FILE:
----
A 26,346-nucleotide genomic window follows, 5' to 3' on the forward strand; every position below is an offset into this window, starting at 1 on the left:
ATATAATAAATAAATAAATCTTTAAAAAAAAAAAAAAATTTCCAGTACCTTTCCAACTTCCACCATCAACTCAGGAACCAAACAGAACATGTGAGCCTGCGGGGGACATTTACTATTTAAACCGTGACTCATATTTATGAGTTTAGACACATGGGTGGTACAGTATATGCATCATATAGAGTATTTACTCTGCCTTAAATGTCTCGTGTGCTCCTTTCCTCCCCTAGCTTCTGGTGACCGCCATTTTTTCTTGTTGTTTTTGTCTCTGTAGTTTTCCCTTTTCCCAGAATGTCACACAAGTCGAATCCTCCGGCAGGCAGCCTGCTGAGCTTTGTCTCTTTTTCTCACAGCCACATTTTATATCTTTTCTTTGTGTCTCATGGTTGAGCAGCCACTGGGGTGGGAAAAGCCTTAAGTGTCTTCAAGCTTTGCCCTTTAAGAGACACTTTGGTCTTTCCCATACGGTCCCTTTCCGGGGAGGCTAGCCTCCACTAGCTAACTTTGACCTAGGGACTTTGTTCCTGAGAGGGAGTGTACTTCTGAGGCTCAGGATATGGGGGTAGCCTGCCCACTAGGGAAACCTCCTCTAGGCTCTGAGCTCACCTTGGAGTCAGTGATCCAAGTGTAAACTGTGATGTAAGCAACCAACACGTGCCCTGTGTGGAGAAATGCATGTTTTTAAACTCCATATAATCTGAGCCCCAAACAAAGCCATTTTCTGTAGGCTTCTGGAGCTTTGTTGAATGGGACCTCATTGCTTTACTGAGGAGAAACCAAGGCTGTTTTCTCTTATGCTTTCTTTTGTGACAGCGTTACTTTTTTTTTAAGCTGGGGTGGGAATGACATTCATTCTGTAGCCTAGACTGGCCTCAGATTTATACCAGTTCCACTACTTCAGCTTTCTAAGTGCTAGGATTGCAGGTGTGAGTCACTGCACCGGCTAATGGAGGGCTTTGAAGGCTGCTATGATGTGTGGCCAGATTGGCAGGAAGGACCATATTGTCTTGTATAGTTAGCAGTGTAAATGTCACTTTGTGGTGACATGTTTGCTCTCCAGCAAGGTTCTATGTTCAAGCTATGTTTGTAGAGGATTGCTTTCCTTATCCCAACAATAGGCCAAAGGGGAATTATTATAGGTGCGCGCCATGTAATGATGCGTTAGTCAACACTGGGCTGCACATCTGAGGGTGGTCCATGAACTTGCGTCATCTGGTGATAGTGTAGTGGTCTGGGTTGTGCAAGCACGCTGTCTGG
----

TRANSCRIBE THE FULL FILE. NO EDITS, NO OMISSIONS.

A 26,346-nucleotide genomic window follows, 5' to 3' on the forward strand; every position below is an offset into this window, starting at 1 on the left:
ATATAATAAATAAATAAATCTTTAAAAAAAAAAAAAAATTTCCAGTACCTTTCCAACTTCCACCATCAACTCAGGAACCAAACAGAACATGTGAGCCTGCGGGGGACATTTACTATTTAAACCGTGACTCATATTTATGAGTTTAGACACATGGGTGGTACAGTATATGCATCATATAGAGTATTTACTCTGCCTTAAATGTCTCGTGTGCTCCTTTCCTCCCCTAGCTTCTGGTGACCGCCATTTTTTCTTGTTGTTTTTGTCTCTGTAGTTTTCCCTTTTCCCAGAATGTCACACAAGTCGAATCCTCCGGCAGGCAGCCTGCTGAGCTTTGTCTCTTTTTCTCACAGCCACATTTTATATCTTTTCTTTGTGTCTCATGGTTGAGCAGCCACTGGGGTGGGAAAAGCCTTAAGTGTCTTCAAGCTTTGCCCTTTAAGAGACACTTTGGTCTTTCCCATACGGTCCCTTTCCGGGGAGGCTAGCCTCCACTAGCTAACTTTGACCTAGGGACTTTGTTCCTGAGAGGGAGTGTACTTCTGAGGCTCAGGATATGGGGGTAGCCTGCCCACTAGGGAAACCTCCTCTAGGCTCTGAGCTCACCTTGGAGTCAGTGATCCAAGTGTAAACTGTGATGTAAGCAACCAACACGTGCCCTGTGTGGAGAAATGCATGTTTTTAAACTCCATATAATCTGAGCCCCAAACAAAGCCATTTTCTGTAGGCTTCTGGAGCTTTGTTGAATGGGACCTCATTGCTTTACTGAGGAGAAACCAAGGCTGTTTTCTCTTATGCTTTCTTTTGTGACAGCGTTACTTTTTTTTTAAGCTGGGGTGGGAATGACATTCATTCTGTAGCCTAGACTGGCCTCAGATTTATACCAGTTCCACTACTTCAGCTTTCTAAGTGCTAGGATTGCAGGTGTGAGTCACTGCACCGGCTAATGGAGGGCTTTGAAGGCTGCTATGATGTGTGGCCAGATTGGCAGGAAGGACCATATTGTCTTGTATAGTTAGCAGTGTAAATGTCACTTTGTGGTGACATGTTTGCTCTCCAGCAAGGTTCTATGTTCAAGCTATGTTTGTAGAGGATTGCTTTCCTTATCCCAACAATAGGCCAAAGGGGAATTATTATAGGTGCGCGCCATGTAATGATGCGTTAGTCAACACTGGGCTGCACATCTGAGGGTGGTCCATGAACTTGCGTCATCTGGTGATAGTGTAGTGGTCTGGGTTGTGCAAGCACGCTGTCTGG